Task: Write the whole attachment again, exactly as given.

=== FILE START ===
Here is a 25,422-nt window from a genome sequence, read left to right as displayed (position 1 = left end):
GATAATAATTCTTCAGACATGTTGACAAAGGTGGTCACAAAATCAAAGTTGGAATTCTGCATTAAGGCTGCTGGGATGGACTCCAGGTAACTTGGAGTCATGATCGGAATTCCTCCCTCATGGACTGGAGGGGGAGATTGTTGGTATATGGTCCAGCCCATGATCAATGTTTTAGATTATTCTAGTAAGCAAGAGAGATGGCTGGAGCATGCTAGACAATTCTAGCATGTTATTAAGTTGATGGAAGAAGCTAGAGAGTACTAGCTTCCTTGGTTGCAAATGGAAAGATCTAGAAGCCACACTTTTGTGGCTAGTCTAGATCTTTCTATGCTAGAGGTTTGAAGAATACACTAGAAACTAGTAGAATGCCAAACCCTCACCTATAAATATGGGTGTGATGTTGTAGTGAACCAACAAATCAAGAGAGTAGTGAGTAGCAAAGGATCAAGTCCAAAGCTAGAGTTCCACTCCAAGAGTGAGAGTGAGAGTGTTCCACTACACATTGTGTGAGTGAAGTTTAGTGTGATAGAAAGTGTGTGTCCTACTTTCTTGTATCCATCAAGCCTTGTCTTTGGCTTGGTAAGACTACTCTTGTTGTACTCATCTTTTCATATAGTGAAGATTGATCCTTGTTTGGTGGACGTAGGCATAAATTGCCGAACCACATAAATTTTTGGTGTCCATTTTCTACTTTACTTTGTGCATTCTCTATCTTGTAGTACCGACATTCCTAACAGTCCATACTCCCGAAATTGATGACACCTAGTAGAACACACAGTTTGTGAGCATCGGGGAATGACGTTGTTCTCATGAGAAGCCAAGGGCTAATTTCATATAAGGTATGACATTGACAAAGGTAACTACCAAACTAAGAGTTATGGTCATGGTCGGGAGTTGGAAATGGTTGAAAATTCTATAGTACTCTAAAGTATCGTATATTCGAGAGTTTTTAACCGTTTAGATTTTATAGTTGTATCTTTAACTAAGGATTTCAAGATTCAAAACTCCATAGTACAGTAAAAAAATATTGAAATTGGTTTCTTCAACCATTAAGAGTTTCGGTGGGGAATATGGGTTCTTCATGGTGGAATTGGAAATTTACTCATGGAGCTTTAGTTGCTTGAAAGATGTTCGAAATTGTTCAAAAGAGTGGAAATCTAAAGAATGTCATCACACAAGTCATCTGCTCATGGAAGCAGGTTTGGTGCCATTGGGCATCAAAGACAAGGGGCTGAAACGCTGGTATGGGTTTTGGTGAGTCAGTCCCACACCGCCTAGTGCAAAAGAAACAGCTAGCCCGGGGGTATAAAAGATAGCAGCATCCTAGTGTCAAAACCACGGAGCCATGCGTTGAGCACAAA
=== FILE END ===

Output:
Here is a 25,422-nt window from a genome sequence, read left to right as displayed (position 1 = left end):
GATAATAATTCTTCAGACATGTTGACAAAGGTGGTCACAAAATCAAAGTTGGAATTCTGCATTAAGGCTGCTGGGATGGACTCCAGGTAACTTGGAGTCATGATCGGAATTCCTCCCTCATGGACTGGAGGGGGAGATTGTTGGTATATGGTCCAGCCCATGATCAATGTTTTAGATTATTCTAGTAAGCAAGAGAGATGGCTGGAGCATGCTAGACAATTCTAGCATGTTATTAAGTTGATGGAAGAAGCTAGAGAGTACTAGCTTCCTTGGTTGCAAATGGAAAGATCTAGAAGCCACACTTTTGTGGCTAGTCTAGATCTTTCTATGCTAGAGGTTTGAAGAATACACTAGAAACTAGTAGAATGCCAAACCCTCACCTATAAATATGGGTGTGATGTTGTAGTGAACCAACAAATCAAGAGAGTAGTGAGTAGCAAAGGATCAAGTCCAAAGCTAGAGTTCCACTCCAAGAGTGAGAGTGAGAGTGTTCCACTACACATTGTGTGAGTGAAGTTTAGTGTGATAGAAAGTGTGTGTCCTACTTTCTTGTATCCATCAAGCCTTGTCTTTGGCTTGGTAAGACTACTCTTGTTGTACTCATCTTTTCATATAGTGAAGATTGATCCTTGTTTGGTGGACGTAGGCATAAATTGCCGAACCACATAAATTTTTGGTGTCCATTTTCTACTTTACTTTGTGCATTCTCTATCTTGTAGTACCGACATTCCTAACAGTCCATACTCCCGAAATTGATGACACCTAGTAGAACACACAGTTTGTGAGCATCGGGGAATGACGTTGTTCTCATGAGAAGCCAAGGGCTAATTTCATATAAGGTATGACATTGACAAAGGTAACTACCAAACTAAGAGTTATGGTCATGGTCGGGAGTTGGAAATGGTTGAAAATTCTATAGTACTCTAAAGTATCGTATATTCGAGAGTTTTTAACCGTTTAGATTTTATAGTTGTATCTTTAACTAAGGATTTCAAGATTCAAAACTCCATAGTACAGTAAAAAAATATTGAAATTGGTTTCTTCAACCATTAAGAGTTTCGGTGGGGAATATGGGTTCTTCATGGTGGAATTGGAAATTTACTCATGGAGCTTTAGTTGCTTGAAAGATGTTCGAAATTGTTCAAAAGAGTGGAAATCTAAAGAATGTCATCACACAAGTCATCTGCTCATGGAAGCAGGTTTGGTGCCATTGGGCATCAAAGACAAGGGGCTGAAACGCTGGTATGGGTTTTGGTGAGTCAGTCCCACACCGCCTAGTGCAAAAGAAACAGCTAGCCCGGGGGTATAAAAGATAGCAGCATCCTAGTGTCAAAACCACGGAGCCATGCGTTGAGCACAAA